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XXL rates 50 Cent - The Massacre


50 Cent - The Massacare
Rating: XL

We've seen it happen time and time again. MC So-and-So debuts strongly only to crash and burn with their second LP. It's plagued the likes Jeru the Damaja, Raekwon, and the Pharcyde. Most artists usually blame the failure of their re-up disc on the dreaded sophomore jinx. But for every MC So-and-So, there is an exception. Someone like 50 Cent, a definitive star that makes more hits than excuses. Although his 2003 debut Get Rich or Die Tryin' moved over 10 million units worldwide, the rap behemoth looks to get even richer with The Massacare.

Continuing:

Relying on the same Formula 50 that brought him success in the past, the G-Unit boss packs his latest opus with pistol-packin' bravado and P.I.M.P. talk that, though expected, is strengthed by his name tax bracket. For the most part, the combination works. Take "Position of Power," where Fiddy recaps his meteoric climb to success over JR's criminally hard drums ("Made a hundred mil off music, hundred grand off crack/ Now I'm about to see my ***eler so I can blow off a stack"). The potent percussion play continues on the broke-Mac-sprayin' "Piggybank," where the Queens native fires back at everyone from Shyne to Jadakiss to Fat Joe, who gets hit with "That fat ***** thought 'Lean Back' was 'In Da Club'/ My shit sold 11 mil', his shit was a dud."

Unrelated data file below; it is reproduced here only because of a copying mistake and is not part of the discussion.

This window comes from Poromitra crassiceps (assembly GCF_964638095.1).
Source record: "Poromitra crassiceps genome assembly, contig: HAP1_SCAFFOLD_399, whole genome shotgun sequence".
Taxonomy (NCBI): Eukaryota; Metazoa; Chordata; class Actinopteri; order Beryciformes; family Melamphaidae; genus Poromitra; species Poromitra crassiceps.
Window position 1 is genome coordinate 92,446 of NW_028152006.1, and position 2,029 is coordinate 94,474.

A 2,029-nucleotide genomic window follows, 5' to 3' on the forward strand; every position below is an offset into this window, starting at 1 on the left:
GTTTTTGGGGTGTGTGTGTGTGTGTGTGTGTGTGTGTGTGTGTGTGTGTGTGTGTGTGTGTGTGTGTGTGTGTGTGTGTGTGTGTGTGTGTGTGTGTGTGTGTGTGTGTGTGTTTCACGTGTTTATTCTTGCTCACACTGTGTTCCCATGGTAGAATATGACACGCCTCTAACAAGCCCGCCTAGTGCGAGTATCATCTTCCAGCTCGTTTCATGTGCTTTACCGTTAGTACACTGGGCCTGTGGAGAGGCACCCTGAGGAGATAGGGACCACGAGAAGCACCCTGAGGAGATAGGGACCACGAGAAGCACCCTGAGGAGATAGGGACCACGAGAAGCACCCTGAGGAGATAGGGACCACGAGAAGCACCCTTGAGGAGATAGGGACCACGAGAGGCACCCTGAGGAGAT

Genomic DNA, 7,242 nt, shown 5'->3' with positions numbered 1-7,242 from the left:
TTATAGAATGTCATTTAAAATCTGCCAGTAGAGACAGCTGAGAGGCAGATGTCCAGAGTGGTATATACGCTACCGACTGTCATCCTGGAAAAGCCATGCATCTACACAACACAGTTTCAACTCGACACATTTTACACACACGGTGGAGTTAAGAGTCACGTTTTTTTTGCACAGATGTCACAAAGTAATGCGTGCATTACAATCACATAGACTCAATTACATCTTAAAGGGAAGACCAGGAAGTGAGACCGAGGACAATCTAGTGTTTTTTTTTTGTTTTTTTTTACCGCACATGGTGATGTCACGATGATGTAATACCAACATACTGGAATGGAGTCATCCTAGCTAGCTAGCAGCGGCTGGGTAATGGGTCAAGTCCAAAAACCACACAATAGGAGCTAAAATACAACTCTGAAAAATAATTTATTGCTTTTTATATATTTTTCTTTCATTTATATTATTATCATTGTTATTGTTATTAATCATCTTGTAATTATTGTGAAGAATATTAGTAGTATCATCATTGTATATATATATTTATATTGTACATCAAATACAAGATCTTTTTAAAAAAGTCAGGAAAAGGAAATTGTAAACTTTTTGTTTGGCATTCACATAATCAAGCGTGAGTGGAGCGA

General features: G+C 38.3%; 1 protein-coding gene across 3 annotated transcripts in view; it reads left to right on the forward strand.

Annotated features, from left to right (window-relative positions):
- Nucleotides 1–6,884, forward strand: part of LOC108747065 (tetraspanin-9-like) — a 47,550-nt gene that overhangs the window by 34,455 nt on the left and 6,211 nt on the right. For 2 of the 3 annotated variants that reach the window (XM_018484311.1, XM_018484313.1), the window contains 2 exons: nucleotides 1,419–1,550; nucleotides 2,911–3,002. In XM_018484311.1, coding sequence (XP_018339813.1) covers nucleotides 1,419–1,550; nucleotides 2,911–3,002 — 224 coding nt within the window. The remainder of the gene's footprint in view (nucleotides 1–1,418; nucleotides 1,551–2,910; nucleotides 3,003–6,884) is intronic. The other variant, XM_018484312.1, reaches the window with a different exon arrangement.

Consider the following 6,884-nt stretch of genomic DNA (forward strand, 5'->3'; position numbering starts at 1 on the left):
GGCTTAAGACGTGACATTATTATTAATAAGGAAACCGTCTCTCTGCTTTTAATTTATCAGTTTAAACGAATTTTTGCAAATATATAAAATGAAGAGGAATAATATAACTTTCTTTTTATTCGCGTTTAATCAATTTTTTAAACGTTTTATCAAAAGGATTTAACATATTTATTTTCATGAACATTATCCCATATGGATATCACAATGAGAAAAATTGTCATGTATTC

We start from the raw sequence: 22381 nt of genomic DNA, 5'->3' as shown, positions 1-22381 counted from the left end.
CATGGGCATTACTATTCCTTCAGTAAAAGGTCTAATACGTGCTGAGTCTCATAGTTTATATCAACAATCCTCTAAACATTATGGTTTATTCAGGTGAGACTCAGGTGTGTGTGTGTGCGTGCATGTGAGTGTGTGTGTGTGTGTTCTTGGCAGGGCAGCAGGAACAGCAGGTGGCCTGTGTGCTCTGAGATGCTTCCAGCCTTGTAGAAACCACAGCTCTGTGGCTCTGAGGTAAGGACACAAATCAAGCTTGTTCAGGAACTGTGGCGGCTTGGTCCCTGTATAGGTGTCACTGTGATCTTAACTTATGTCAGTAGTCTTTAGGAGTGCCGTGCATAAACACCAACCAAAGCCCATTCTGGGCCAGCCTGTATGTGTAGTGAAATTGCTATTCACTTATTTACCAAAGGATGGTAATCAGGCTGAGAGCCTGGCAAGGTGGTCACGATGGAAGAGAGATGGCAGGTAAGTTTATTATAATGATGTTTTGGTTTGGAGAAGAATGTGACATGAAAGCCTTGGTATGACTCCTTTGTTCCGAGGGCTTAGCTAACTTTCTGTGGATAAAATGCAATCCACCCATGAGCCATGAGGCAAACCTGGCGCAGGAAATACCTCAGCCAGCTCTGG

But man can't live off beef alone. So instead of taking shots at rapper, Mr. Jackson aims for the female mind and body, providing explicit and specific instructions on how to reach his G-G-G-G spot, on the Scott Storch-produced "A Lil' Bit" and scrumptious first single "Candy Shop." 50 then thaws out his heart on the potetional summer scorcher "So Amazing," which, along with lead single, features G-Unit First Lady Olivia.

As the project continues, pussy, power, pistols, and paper seem to be the dominating themes. But like one of 50's mentors once said: Been there, done that. What fans (or maybe just critics) wanna hear from an artist positioned as the Biggie or Jay-Z of this new generation is growth and evolution--in layman's terms: classic shit. Instead Hi-Tek's sonically charged instrumental for "Get In My Car" gets bogged down with misogynistic ramblings. The same can be said for "Ski Mask Way" and "This Is 50." While the latter's potential is supplied by Sha Money XL's smorgasbord of key flavors, lyrically there's nothing rewind-worthy.

Rather than push the envelope, 50 opts to play it safe. That's sad, considering there are glimpses of a deeper Curtis Jackson lurking beneath the surface. On the Dr. Dre-produced "Talkin' Bout Me," 50 freaks his version of "Stan" by spitting four verses about himself from the perspective of others. Then, on "Baltimore Love Thing," he pens a conceptual tale about a twisted love/hate relantionship with the female personification of herion. And if you need further proof of 50's depth, just check the introspective "God Gave Me Style," where he informs how lonely it is at the top.

Problem is, 50's deeper message is buried under all the bling-bling, bullets, and battling. That's not to say The Massacare isn't a solid collection that ravages the sophomore jinx. It's just that times it feels like 50 Cent got rich and stop trying.

Source: XXL, contributed by: Inevitable


19 Feb 2005 by News Team



by Deon @ 09 Feb 2017 06:01 am
You make thnigs so clear. Thanks for taking the time!